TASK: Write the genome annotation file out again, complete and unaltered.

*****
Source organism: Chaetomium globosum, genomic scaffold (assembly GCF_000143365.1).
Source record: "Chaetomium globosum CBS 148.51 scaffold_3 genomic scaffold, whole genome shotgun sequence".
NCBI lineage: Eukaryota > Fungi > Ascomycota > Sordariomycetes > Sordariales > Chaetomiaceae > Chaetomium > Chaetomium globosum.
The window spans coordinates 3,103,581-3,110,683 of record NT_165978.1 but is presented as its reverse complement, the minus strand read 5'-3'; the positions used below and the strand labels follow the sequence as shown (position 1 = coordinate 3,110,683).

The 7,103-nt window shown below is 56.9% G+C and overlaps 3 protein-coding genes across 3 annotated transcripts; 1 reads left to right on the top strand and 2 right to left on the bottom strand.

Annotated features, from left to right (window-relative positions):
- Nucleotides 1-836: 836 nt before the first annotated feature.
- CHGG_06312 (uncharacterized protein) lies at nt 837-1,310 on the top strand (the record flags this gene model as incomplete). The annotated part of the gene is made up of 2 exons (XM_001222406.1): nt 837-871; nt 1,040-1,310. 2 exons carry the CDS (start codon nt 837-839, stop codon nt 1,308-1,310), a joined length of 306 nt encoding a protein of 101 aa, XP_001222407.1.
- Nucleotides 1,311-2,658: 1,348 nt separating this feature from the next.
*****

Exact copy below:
Source organism: Chaetomium globosum, genomic scaffold (assembly GCF_000143365.1).
Source record: "Chaetomium globosum CBS 148.51 scaffold_3 genomic scaffold, whole genome shotgun sequence".
NCBI lineage: Eukaryota > Fungi > Ascomycota > Sordariomycetes > Sordariales > Chaetomiaceae > Chaetomium > Chaetomium globosum.
The window spans coordinates 3,103,581-3,110,683 of record NT_165978.1 but is presented as its reverse complement, the minus strand read 5'-3'; the positions used below and the strand labels follow the sequence as shown (position 1 = coordinate 3,110,683).

The 7,103-nt window shown below is 56.9% G+C and overlaps 3 protein-coding genes across 3 annotated transcripts; 1 reads left to right on the top strand and 2 right to left on the bottom strand.

Annotated features, from left to right (window-relative positions):
- Nucleotides 1-836: 836 nt before the first annotated feature.
- CHGG_06312 (uncharacterized protein) lies at nt 837-1,310 on the top strand (the record flags this gene model as incomplete). The annotated part of the gene is made up of 2 exons (XM_001222406.1): nt 837-871; nt 1,040-1,310. 2 exons carry the CDS (start codon nt 837-839, stop codon nt 1,308-1,310), a joined length of 306 nt encoding a protein of 101 aa, XP_001222407.1.
- Nucleotides 1,311-2,658: 1,348 nt separating this feature from the next.